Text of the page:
Preferred Embodiment: An optimal way of using the invention will be the creation of an independent system that gathers users' trust network information and filters ratings based upon this. This will allow the system to more easily scale and grow on its own and will allow such a system to serve more than one client service population (e.g., multiple e-commerce sites) at the same time. This can allow users to have much more broadly useful ratings filtering tool that follows them from service to service as opposed to their trust network being bound and custom to a single online environment. Of course, context of ratings and trust remain an important aspect of any implementations of this system.
Advantages: The inventive system puts control in the hands of the end-user and mimics aspects of real-life trust network usage while leveraging modern technology. It also addresses common concerns for privacy and ratings accuracy. It can accommodate user's trust of ‘third party associations’ which authorize or approve online business entities' and persons' identities and/or history and which may provide their own ratings that may be useful to system users. This system is based upon concepts that will be familiar and simple for people to understand and trust. The invention allows them to avoid concerns common to other systems which don't clearly reveal to the user how ratings or rankings are created (e.g., Google's ranking of search results is problematic at best in that rankings can be manipulated through various means), which have issues of possibly inaccurate ratings because of social/business pressures (Ebay and other non-anonymous ratings systems) or which may be more likely to be vulnerable to fraud (Ebay, etc.). We believe that people will increasingly demand this type of ratings and information control as they become more sophisticated users of online services.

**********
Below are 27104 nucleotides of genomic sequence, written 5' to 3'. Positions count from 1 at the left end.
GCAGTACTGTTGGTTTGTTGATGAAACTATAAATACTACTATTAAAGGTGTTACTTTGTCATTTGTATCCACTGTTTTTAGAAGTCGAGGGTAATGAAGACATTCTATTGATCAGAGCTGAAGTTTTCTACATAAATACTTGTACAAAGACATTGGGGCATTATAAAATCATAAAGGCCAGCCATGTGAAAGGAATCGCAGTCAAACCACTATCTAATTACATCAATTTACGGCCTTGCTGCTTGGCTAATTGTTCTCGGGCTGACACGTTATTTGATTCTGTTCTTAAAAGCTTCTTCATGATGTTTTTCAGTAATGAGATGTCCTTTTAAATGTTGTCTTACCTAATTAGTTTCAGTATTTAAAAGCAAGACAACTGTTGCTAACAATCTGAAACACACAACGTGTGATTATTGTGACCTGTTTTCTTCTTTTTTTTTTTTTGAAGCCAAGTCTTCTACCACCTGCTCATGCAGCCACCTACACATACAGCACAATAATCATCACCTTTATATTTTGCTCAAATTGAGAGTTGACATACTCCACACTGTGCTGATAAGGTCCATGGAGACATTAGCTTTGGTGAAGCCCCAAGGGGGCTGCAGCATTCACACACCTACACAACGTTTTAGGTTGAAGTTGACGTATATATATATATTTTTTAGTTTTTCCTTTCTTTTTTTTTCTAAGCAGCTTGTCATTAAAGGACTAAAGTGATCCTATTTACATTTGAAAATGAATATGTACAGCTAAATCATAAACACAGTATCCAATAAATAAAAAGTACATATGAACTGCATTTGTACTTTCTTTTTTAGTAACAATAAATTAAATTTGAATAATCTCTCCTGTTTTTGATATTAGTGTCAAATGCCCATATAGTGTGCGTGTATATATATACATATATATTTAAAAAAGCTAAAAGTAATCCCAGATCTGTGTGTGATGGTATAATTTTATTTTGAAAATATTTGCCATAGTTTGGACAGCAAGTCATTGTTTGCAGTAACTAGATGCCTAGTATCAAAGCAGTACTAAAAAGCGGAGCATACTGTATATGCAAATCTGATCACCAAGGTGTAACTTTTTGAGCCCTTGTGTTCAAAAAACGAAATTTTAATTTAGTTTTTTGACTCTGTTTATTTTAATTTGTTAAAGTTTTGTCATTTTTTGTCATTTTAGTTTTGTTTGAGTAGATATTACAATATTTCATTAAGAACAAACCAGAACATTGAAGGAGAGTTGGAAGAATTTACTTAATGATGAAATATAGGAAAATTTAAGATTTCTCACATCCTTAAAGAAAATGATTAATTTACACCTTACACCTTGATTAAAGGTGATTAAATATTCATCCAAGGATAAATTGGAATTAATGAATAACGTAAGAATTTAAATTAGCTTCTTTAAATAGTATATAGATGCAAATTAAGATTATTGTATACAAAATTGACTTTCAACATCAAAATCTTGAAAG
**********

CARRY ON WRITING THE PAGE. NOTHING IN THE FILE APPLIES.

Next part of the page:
Alternative Embodiments: This rating system can be used separately or in combination with other rating systems, filters or methods. Certain embodiments of this system might use a distributed, possibly peer-to-peer (or other), architecture or a combination of system architectures. Ratings may or may not be presented in aggregate form—that is individually or in combination—as long as rater anonymity is preserved and protected by the system. Ratings may have persistence (e.g., be fixed in time so a single user can give several ratings to another) or not (e.g., where a single user has a single rating for another and can adjust that rating at any time) or may combine different types of persistence. In one embodiment raters can optionally not be anonymous (i.e., unmasked) within the first degree of trust network relation. In another embodiment users might allow their trust network to be leveraged automatically or semi-automatically on their behalf in ways that they can control and understand and that are in line with the core elements of this invention. In still another embodiment users might allow their trust network to be populated automatically in some fashion (such as importing an address book) while being able to control and understand the trust network in ways that are inline with the core elements of this invention.
Trust Networks relationships need not be entered and managed manually (though it is important to this system that users be able to view and control their trust networks). There are possible ways of automating the gathering of ‘inferred’ trust from various data sources and patterns—for example through typical “semantic web” methods, and through tools and interfaces which allow sharing or exchange of personal lists or trust network information. In one embodiment ratings could also be filtered by date—so users can historically see ratings changes or see most recent ratings if desired. There are many other possible filters that can be used in this system. In fact, by allowing people to build their own custom filters (and by inferentially studying the data gathered by consumer trust networks, filter usage, and ratings) this system can provide continual opportunity to create and improve filters (and formulae) that can be implemented by the system so that such a system would continually grow and improve.